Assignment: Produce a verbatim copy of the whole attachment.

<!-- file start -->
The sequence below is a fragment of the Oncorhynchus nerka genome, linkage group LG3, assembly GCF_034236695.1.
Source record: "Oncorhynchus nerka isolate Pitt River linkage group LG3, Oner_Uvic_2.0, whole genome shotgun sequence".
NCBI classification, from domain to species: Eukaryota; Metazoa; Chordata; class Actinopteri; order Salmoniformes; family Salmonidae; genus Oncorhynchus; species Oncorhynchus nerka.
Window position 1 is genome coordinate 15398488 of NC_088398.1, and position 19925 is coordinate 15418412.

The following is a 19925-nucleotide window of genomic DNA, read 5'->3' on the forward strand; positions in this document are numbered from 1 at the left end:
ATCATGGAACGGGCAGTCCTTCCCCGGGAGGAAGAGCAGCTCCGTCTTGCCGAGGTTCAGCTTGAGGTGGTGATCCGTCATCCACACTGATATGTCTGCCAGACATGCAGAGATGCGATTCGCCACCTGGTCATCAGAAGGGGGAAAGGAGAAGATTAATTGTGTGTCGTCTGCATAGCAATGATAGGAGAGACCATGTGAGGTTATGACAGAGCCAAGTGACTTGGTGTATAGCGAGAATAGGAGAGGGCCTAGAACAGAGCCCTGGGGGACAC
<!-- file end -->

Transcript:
The sequence below is a fragment of the Oncorhynchus nerka genome, linkage group LG3, assembly GCF_034236695.1.
Source record: "Oncorhynchus nerka isolate Pitt River linkage group LG3, Oner_Uvic_2.0, whole genome shotgun sequence".
NCBI classification, from domain to species: Eukaryota; Metazoa; Chordata; class Actinopteri; order Salmoniformes; family Salmonidae; genus Oncorhynchus; species Oncorhynchus nerka.
Window position 1 is genome coordinate 15398488 of NC_088398.1, and position 19925 is coordinate 15418412.

The following is a 19925-nucleotide window of genomic DNA, read 5'->3' on the forward strand; positions in this document are numbered from 1 at the left end:
ATCATGGAACGGGCAGTCCTTCCCCGGGAGGAAGAGCAGCTCCGTCTTGCCGAGGTTCAGCTTGAGGTGGTGATCCGTCATCCACACTGATATGTCTGCCAGACATGCAGAGATGCGATTCGCCACCTGGTCATCAGAAGGGGGAAAGGAGAAGATTAATTGTGTGTCGTCTGCATAGCAATGATAGGAGAGACCATGTGAGGTTATGACAGAGCCAAGTGACTTGGTGTATAGCGAGAATAGGAGAGGGCCTAGAACAGAGCCCTGGGGGACAC